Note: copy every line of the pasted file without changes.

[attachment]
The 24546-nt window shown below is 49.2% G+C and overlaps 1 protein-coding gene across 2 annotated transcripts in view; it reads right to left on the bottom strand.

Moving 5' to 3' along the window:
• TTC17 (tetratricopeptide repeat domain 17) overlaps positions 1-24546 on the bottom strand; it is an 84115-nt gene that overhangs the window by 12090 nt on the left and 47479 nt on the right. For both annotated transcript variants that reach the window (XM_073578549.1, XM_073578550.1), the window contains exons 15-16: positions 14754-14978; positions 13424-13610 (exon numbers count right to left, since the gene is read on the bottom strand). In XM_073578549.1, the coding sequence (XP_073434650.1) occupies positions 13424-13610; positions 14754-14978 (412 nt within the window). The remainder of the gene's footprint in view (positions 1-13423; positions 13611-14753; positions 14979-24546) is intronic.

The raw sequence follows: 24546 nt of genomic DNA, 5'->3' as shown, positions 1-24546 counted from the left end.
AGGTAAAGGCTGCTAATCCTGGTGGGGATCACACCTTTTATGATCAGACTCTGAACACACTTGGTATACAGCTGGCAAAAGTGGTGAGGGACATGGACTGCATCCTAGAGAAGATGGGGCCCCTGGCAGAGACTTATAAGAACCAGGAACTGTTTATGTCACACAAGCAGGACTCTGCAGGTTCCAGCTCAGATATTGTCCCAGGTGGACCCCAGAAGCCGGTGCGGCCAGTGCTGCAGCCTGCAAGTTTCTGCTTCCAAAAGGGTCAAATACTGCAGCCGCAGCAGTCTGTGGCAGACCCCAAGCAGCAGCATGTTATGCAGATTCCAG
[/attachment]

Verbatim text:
The 24546-nt window shown below is 49.2% G+C and overlaps 1 protein-coding gene across 2 annotated transcripts in view; it reads right to left on the bottom strand.

Moving 5' to 3' along the window:
• TTC17 (tetratricopeptide repeat domain 17) overlaps positions 1-24546 on the bottom strand; it is an 84115-nt gene that overhangs the window by 12090 nt on the left and 47479 nt on the right. For both annotated transcript variants that reach the window (XM_073578549.1, XM_073578550.1), the window contains exons 15-16: positions 14754-14978; positions 13424-13610 (exon numbers count right to left, since the gene is read on the bottom strand). In XM_073578549.1, the coding sequence (XP_073434650.1) occupies positions 13424-13610; positions 14754-14978 (412 nt within the window). The remainder of the gene's footprint in view (positions 1-13423; positions 13611-14753; positions 14979-24546) is intronic.

The raw sequence follows: 24546 nt of genomic DNA, 5'->3' as shown, positions 1-24546 counted from the left end.
AGGTAAAGGCTGCTAATCCTGGTGGGGATCACACCTTTTATGATCAGACTCTGAACACACTTGGTATACAGCTGGCAAAAGTGGTGAGGGACATGGACTGCATCCTAGAGAAGATGGGGCCCCTGGCAGAGACTTATAAGAACCAGGAACTGTTTATGTCACACAAGCAGGACTCTGCAGGTTCCAGCTCAGATATTGTCCCAGGTGGACCCCAGAAGCCGGTGCGGCCAGTGCTGCAGCCTGCAAGTTTCTGCTTCCAAAAGGGTCAAATACTGCAGCCGCAGCAGTCTGTGGCAGACCCCAAGCAGCAGCATGTTATGCAGATTCCAG